It is in this background one needs to evaluate the following news in Economic Times: ^^Five years ago, Dubai floated a new betting platform that allowed rich investors to punt on the value of the rupee, an exotic currency that was not traded outside India. India’s reaction was predictable. The central bank, which, under the law, has the last word on the rupee, asked Dubai to step back. The Emirates, in its customary style, disregarded it like one of those extradition requests and, in due course, the opening bell was rung to herald the trading of a dollar-rupee futures contract….Well, it doesn’t. But Indian authorities will find it difficult to scoff at offshore trades if betting happens on a different scale. From next year, rupee-dollar futures will be traded on ICE, one of the largest American bourses, and on Singapore Mercantile Exchange. It’s a matter of time before the Chicago-based CME, the world’s largest derivatives exchange and an arch rival of ICE, launches a similar contract….We often don’t realize that the rupee can be a sought after product with most serious global investors and MNCs either having or planning to have exposure to India; all of them are looking for easier and less expensive ways to hedge. If the rupee-dollar futures contract catches on – and there are reasons to believe that it could – the offshore market for dollar-rupee could in a few years become double or even three times the foreign currency market in India. Will we still ignore it? Will a larger offshore market make RBI’s job more difficult, and intervention in the forex market less effective and more expensive?^^.
The highlighted portion again shows the naivety about the beast called FX market. If this warming sounds overly dramatic, then remember what George Soros did in the September of 1992: ^^George Soros gained international notoriety when, in September of 1992, he risked $10 billion on a single currency speculation when he shorted the British pound. He turned out to be right, and in a single day the trade generated a profit of $1 billion – ultimately, it was reported that his profit on the transaction almost reached $2 billion. As a result, he is famously known as the “the man who broke the Bank of England.”^^. Or what happened during the meltdown of South East Asian economies towards the end of last century When the sea is calm, it appears harmless. When it turns turbulent it claims lives. Currency markets are like an ocean. When turbulence comes FX markets can consume nations.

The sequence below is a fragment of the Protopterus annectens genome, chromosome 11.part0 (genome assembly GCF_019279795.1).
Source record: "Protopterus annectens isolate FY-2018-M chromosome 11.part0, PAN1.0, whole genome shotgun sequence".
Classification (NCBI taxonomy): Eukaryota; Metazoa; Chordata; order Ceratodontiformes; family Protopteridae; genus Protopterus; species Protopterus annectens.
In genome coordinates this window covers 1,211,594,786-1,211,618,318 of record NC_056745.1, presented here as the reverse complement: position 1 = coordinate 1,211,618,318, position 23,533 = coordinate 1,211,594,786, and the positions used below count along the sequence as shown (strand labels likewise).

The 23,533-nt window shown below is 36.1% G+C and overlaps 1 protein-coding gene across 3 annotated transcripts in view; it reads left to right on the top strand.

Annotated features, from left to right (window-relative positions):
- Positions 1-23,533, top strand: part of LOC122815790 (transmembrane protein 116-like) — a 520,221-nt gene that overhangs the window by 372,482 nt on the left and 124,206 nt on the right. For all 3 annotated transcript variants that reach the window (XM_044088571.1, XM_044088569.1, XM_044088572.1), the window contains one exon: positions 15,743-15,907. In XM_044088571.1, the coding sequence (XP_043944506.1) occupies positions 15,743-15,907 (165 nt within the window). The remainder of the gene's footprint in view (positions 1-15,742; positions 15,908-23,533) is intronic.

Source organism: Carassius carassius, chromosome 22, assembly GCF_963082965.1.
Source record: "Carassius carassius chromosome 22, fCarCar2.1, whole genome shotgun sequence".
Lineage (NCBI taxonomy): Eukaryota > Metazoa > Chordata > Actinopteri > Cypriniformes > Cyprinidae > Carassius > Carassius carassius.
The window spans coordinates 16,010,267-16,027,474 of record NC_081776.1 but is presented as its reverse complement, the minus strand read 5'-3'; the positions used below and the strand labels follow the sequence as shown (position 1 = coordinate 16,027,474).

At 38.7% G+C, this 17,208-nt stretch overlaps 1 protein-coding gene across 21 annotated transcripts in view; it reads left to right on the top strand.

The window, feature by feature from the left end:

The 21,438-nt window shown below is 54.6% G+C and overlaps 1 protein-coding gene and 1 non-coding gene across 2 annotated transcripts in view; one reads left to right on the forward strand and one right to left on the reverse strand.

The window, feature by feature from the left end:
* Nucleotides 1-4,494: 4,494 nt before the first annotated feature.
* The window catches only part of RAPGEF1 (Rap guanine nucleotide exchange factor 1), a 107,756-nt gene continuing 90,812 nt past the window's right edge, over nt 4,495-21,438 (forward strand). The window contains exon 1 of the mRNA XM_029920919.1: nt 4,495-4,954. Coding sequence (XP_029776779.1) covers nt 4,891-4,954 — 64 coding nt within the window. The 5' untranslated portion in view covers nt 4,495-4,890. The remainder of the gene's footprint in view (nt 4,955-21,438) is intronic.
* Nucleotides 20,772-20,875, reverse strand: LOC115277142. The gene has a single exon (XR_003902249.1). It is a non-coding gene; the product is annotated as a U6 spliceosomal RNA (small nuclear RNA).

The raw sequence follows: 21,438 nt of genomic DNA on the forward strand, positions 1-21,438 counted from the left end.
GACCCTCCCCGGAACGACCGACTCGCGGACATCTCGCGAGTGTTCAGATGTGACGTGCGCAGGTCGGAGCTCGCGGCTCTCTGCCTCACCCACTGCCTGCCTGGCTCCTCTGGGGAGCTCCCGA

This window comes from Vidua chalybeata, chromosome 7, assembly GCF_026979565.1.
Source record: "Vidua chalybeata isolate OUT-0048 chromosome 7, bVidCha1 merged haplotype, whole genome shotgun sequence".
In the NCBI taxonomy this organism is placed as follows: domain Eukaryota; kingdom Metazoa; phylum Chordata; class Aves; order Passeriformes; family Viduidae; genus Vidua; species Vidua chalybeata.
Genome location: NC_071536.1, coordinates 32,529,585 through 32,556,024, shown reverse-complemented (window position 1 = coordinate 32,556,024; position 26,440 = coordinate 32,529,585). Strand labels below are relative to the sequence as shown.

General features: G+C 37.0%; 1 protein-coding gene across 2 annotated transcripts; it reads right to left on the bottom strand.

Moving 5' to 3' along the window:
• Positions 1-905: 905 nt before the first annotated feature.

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One Response to “Punting On Rupee: Rupee to Globalise Soon.”

  1. Doubter Says:

    RBI may allow FII entry in currency futures marketReserve Bank of India (RBI) is contemplating to allow foreign institutional investors (FIIs) in currency futures market, Deputy Governor H R Khan said today."We are thinking whether FIIs can participate in currency futures," Khan said while speaking at a seminar on capital markets organised by industry body CII here.He said the RBI is also mulling allowing a repo in certificate of deposits (CDs) issued by banks and commercial papers (CPs) by corporates.